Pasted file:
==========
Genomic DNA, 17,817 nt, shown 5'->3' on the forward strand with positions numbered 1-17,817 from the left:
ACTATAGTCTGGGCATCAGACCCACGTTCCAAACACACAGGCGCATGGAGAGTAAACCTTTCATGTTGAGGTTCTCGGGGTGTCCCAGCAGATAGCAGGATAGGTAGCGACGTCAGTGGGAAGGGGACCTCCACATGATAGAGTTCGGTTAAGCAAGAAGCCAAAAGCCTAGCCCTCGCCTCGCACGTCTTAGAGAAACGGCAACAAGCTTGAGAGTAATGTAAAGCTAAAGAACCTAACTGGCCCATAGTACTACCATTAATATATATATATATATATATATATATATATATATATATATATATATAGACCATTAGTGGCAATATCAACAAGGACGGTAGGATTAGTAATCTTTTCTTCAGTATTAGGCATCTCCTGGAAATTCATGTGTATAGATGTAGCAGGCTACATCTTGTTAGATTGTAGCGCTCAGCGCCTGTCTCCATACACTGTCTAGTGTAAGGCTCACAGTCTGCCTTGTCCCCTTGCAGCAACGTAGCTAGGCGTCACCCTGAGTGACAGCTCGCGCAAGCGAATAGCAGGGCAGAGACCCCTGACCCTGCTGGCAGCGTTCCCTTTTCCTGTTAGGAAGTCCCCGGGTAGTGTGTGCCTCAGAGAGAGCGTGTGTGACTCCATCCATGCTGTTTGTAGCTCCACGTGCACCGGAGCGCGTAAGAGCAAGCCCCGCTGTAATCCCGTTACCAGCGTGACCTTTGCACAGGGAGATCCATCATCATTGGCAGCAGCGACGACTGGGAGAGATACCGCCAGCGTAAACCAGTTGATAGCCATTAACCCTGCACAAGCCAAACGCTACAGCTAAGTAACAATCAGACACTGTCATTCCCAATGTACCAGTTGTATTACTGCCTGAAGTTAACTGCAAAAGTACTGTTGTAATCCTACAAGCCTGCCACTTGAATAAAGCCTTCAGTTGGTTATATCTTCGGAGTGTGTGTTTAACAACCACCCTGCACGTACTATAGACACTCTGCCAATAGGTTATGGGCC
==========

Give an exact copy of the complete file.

Genomic DNA, 17,817 nt, shown 5'->3' on the forward strand with positions numbered 1-17,817 from the left:
ACTATAGTCTGGGCATCAGACCCACGTTCCAAACACACAGGCGCATGGAGAGTAAACCTTTCATGTTGAGGTTCTCGGGGTGTCCCAGCAGATAGCAGGATAGGTAGCGACGTCAGTGGGAAGGGGACCTCCACATGATAGAGTTCGGTTAAGCAAGAAGCCAAAAGCCTAGCCCTCGCCTCGCACGTCTTAGAGAAACGGCAACAAGCTTGAGAGTAATGTAAAGCTAAAGAACCTAACTGGCCCATAGTACTACCATTAATATATATATATATATATATATATATATATATATATATATATATATAGACCATTAGTGGCAATATCAACAAGGACGGTAGGATTAGTAATCTTTTCTTCAGTATTAGGCATCTCCTGGAAATTCATGTGTATAGATGTAGCAGGCTACATCTTGTTAGATTGTAGCGCTCAGCGCCTGTCTCCATACACTGTCTAGTGTAAGGCTCACAGTCTGCCTTGTCCCCTTGCAGCAACGTAGCTAGGCGTCACCCTGAGTGACAGCTCGCGCAAGCGAATAGCAGGGCAGAGACCCCTGACCCTGCTGGCAGCGTTCCCTTTTCCTGTTAGGAAGTCCCCGGGTAGTGTGTGCCTCAGAGAGAGCGTGTGTGACTCCATCCATGCTGTTTGTAGCTCCACGTGCACCGGAGCGCGTAAGAGCAAGCCCCGCTGTAATCCCGTTACCAGCGTGACCTTTGCACAGGGAGATCCATCATCATTGGCAGCAGCGACGACTGGGAGAGATACCGCCAGCGTAAACCAGTTGATAGCCATTAACCCTGCACAAGCCAAACGCTACAGCTAAGTAACAATCAGACACTGTCATTCCCAATGTACCAGTTGTATTACTGCCTGAAGTTAACTGCAAAAGTACTGTTGTAATCCTACAAGCCTGCCACTTGAATAAAGCCTTCAGTTGGTTATATCTTCGGAGTGTGTGTTTAACAACCACCCTGCACGTACTATAGACACTCTGCCAATAGGTTATGGGCC